Scottish Field wine columnist and drinks blogger Peter Ranscombe goes quackers for five bottles to match duck.
DUCK was the star ingredient in the food feature in the November issue of the printed Scottish Field magazine – here are five wines that will fly with the recipes.
Jean Cornelius Pinot Noir, 2018
Part of Lidl’s latest Wine Tour promotion, which kicked off on 26 September, this is a classic duck salad pairing. The German discount supermarket chain might be pairing its latest limited-edition wines with cheese, but I’m opting for a meatier option. Spun sugar and raspberry jam on the nose follow through onto the palate and are joined by fresher strawberry and raspberry. What makes it such a good match for meat is its assertive tannins, the material found in tea that makes you suck in your cheeks. Sipping on the sample brought back happy memories of Alsace.
Cap Royal Bordeaux Superieur, 2016
Few matches go as perfectly as Bordeaux and duck rillette – what grows together goes together. Some of my happiest memories of Bordeaux feature duck for lunch, served with generous quantities of the local red wines. Bordeaux Superieur can be made with an extra percentage point of alcohol above standard Bordeaux, but this example from Cap Royal is still a sensible 13%. It’s got all the classic wood smoke and cassis aromas on the nose and then more savoury blackcurrant and rare meat tones on the palate. It’s crafted by Jean-René Matignon, the technical director at Château Pichon Baron, one of the “second growth” wines of Bordeaux – imagine it’s the coach from a Scottish Championship side moonlighting at its reserve team.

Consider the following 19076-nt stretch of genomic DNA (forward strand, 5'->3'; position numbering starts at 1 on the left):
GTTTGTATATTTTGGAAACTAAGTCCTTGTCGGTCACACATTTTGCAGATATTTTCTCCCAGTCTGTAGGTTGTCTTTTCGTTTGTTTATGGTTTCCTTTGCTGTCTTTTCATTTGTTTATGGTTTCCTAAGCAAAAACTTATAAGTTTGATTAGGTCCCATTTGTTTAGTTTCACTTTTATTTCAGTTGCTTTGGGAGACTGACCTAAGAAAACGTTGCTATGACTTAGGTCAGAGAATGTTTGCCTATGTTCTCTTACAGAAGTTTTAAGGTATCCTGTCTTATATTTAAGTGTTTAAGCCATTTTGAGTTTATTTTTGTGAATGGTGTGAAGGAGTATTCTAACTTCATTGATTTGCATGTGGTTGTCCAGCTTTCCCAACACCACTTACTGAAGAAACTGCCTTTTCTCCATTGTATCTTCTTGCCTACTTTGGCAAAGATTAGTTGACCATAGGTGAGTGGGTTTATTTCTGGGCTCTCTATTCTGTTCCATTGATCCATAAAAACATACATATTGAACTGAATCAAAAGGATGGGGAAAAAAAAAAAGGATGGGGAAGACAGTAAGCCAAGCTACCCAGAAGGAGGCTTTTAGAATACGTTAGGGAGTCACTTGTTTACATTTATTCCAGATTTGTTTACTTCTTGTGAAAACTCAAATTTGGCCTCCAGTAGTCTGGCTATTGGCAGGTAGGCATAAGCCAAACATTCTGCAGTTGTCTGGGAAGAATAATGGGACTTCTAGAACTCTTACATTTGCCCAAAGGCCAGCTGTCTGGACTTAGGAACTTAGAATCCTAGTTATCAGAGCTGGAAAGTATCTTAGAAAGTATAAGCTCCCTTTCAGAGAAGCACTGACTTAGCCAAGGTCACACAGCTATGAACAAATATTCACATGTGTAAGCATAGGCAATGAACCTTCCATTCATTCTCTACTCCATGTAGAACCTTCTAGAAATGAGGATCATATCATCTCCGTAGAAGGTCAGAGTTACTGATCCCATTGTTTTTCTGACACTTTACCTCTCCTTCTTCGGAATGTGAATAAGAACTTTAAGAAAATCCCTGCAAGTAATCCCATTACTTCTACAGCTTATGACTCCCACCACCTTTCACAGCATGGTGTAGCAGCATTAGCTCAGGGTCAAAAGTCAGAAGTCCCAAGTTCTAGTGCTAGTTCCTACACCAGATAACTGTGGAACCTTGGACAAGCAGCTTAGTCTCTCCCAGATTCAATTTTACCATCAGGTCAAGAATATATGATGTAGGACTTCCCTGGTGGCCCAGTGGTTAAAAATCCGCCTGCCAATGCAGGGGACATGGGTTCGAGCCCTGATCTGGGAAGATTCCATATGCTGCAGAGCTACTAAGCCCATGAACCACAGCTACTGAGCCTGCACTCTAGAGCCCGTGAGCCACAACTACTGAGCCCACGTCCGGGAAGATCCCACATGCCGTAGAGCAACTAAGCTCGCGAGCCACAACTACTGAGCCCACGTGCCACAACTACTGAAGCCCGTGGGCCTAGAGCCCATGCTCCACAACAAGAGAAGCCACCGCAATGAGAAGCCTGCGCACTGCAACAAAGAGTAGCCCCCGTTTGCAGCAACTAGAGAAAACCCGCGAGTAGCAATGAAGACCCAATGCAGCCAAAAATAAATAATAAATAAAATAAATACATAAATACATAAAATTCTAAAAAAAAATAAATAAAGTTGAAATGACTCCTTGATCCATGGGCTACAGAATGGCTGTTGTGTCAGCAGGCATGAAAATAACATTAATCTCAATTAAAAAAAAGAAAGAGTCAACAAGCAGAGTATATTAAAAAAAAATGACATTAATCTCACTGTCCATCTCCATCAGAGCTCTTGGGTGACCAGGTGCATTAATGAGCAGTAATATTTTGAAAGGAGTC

Domaine Jones Fitou, 2016
The Wine Society
An Englishwoman in the south of France producing smooth and elegant Fitou in the Languedoc region. There’s no marketing nonsense here – Katie Jones is a real person, making real wines, which show a real balance between the sweet black cherry and fresher blackcurrant flavours. There’s mocha and chocolate in the mix too, plus a kick of acidity and twist of tannin. When you see the phrase “vieilles vignes” on a French wine bottle you know you’re in for a treat – it means “old vines” and it’s where these concentrate flavours come from.
Te Mata Gamay Noir, 2018
Beaujolais’ signature grape spreads its wing to find a new home at Hawke’s Bay in New Zealand, from where this duck salad match hails. On the nose, there are aromas of spun sugar, red cherry and red plum, which flap their wings and give way to fresher fruit on the palate, featuring raspberry and strawberry. The acidity is crisp and fresh, and the tannins are supple, suggesting that 20 minutes in the fridge during summer would yield a refreshing warm-weather red too.
Paxton Thomas Block Grenache, 2017
Cellar Door Wines
Treating grenache more gently like pinot noir produces a wine with freshness and duck-friendly red fruit flavours. A delicious glass in its own right, but also ideally paired with duck and redcurrants. Another example of the power of old vines, with these plants dating from the 1890s. The Paxton in question is David, who bought the property in 1979 and who still tends the vines. The wine is organic, which shines through the in the complexity and clarity of the red fruit flavours.